It is a closely watched race for Congress in the Syracuse area. A race that is expected to be very close. YNN's Bill Carey says the republican incumbent is preparing to face the same candidate she beat two years ago.
ONONDAGA COUNTY, N.Y. -- “Our goal in this country should be to make everyone feel that they have a shot at the American dream,” Congresswoman Ann Marie Buerkle said.
Buerkle is not a believer in conventional wisdom. That conventional wisdom says after a close win in 2010 over democrat Dan Maffei, coming from a swing district and facing the prospect of heavier than normal democratic turnout in a presidential year, Buerkle should be moving toward the political middle, to draw in more support from independents.
Heading into the 2012 elections, Buerkle is not backing away from the conservative stands that have marked her first term in the House of Representatives.
At Town Hall meetings, she does not back away from controversial votes, like the recent House republican version of a budget.
Buerkle said, “I think it takes more courage to pass a budget than what the Senate's doing. The Senate hasn't passed a budget, they haven't even put out a proposal for a budget since 2009. Three years this country's been without a budget because the Senate fails to act.”
On this day, Buerkle is surrounded by friendly faces. Most in the audience voicing support for her effort to gain a second term and support for her decision to stick to conservative positions.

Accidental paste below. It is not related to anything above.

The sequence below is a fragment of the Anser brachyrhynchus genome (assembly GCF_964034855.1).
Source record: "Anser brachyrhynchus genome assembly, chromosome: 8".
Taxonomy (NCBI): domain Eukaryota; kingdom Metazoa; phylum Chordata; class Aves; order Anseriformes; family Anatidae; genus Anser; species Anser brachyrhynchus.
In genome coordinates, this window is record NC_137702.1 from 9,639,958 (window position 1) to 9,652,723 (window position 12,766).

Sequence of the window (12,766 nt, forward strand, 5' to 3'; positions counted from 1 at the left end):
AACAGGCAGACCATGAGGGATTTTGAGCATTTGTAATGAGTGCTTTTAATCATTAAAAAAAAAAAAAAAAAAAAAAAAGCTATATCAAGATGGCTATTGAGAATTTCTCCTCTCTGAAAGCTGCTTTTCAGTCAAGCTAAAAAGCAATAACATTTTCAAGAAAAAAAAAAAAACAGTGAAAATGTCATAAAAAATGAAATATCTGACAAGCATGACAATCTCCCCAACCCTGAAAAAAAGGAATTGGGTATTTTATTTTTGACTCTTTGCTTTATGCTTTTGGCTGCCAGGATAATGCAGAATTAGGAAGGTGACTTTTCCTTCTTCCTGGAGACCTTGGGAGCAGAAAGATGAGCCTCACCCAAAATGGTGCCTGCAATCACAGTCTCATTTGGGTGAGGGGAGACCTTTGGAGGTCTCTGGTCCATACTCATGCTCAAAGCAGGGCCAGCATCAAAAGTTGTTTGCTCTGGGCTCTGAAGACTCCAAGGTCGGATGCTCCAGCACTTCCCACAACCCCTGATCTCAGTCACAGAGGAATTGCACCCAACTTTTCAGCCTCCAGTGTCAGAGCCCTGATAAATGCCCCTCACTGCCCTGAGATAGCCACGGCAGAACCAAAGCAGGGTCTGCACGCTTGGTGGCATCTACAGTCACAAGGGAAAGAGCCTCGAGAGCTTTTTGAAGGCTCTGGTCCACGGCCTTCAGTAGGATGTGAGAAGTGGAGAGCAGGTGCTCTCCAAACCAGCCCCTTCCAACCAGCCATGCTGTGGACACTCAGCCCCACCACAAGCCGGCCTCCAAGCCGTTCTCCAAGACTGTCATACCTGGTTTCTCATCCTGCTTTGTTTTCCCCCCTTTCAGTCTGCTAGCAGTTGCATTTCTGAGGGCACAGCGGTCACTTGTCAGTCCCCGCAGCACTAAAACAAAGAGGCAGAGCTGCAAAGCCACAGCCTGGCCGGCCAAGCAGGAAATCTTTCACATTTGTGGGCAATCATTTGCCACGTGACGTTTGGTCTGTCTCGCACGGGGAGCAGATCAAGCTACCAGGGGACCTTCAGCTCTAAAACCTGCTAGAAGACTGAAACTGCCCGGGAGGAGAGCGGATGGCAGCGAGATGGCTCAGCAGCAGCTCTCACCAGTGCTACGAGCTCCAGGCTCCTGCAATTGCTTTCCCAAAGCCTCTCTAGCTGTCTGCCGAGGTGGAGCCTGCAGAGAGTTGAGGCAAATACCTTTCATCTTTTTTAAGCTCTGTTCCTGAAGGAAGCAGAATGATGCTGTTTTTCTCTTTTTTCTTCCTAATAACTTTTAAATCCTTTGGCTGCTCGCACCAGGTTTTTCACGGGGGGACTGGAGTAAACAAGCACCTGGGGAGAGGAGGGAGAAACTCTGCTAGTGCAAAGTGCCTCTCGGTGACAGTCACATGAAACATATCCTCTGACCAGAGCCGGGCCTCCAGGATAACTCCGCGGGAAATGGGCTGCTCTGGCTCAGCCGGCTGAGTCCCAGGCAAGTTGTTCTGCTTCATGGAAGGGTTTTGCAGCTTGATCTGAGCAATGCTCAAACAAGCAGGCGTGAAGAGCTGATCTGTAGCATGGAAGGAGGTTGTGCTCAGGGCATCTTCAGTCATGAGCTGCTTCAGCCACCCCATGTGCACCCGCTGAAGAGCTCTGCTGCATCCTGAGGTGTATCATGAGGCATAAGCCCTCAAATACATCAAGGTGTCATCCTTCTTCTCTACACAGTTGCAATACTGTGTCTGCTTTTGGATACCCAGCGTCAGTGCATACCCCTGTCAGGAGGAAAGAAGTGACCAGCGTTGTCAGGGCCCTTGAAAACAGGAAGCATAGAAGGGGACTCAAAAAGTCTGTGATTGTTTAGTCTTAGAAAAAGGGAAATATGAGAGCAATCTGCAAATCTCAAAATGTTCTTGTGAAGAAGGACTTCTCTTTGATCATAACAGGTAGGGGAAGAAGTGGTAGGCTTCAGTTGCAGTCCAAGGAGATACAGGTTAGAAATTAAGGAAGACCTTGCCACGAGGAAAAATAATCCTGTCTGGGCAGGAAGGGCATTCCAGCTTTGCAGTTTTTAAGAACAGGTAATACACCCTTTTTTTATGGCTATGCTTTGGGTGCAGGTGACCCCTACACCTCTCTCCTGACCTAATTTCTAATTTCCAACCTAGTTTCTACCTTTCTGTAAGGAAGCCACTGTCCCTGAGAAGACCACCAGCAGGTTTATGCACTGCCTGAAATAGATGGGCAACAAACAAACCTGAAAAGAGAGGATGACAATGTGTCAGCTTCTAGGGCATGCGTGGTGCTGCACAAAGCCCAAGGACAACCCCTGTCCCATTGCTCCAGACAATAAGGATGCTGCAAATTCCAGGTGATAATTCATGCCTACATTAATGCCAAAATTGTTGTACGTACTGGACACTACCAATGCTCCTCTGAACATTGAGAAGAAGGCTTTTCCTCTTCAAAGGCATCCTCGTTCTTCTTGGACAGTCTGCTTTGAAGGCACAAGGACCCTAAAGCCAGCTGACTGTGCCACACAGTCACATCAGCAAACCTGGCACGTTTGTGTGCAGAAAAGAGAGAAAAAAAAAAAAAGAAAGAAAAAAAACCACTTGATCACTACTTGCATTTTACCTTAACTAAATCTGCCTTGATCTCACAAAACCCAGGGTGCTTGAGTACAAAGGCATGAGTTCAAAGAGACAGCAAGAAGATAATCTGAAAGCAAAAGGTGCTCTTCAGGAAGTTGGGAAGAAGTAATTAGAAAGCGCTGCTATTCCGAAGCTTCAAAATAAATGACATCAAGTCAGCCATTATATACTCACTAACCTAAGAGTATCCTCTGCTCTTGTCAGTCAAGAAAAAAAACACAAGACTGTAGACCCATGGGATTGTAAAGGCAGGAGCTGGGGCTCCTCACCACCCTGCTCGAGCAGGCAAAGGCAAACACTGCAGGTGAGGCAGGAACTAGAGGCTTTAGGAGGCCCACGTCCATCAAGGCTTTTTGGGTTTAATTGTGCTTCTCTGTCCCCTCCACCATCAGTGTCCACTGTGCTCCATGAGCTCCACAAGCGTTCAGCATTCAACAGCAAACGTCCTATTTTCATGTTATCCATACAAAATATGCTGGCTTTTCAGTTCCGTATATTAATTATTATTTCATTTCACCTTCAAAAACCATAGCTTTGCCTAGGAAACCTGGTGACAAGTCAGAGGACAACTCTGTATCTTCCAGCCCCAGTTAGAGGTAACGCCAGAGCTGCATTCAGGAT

“No one is saying that that safety net shouldn't exist in this country. It's a moral responsibility. But what we've created is, we've gone so far beyond that now, that we've created a group of people who I think we're doing a disservice to. I think we're holding down people,” Buerkle said.
“I don't know if it's smart or not, but I think it's who she is. She's true to her principles and I believe she tries to inform the public and will stick to them,” Josephine Thomas said.
“We, the American people, are the ones with the power,” said Tea Party organizer Joanne Wilder.
If there is criticism within this crowd, it's that Buerkle hasn't gone far enough.
“We didn't send her there to go along with the Republican Party or the agenda in Washington. We sent her there to help us, in our community, in our county, in our state,” Chuck Pugh said.
For her part, the congresswoman believes she has made a connection with people in the district.
Buerkle said, “ They want reform. They want someone who's not involved with Washington. Someone who's got local ties. Someone who has raised a family here. Someone who understands the people who live here.”
In a rematch with Maffei, she believes, voters will embrace the idea of sending her back for another two years.
The Capitol Hill newspaper, Roll Call, recently obtained a copy of a republican poll on the rematch of Maffei and Buerkle. It gives the incumbent a lead of 42 to 38 percent. The key to the race, though, may be the whopping 20 percent of voters listed as "undecided."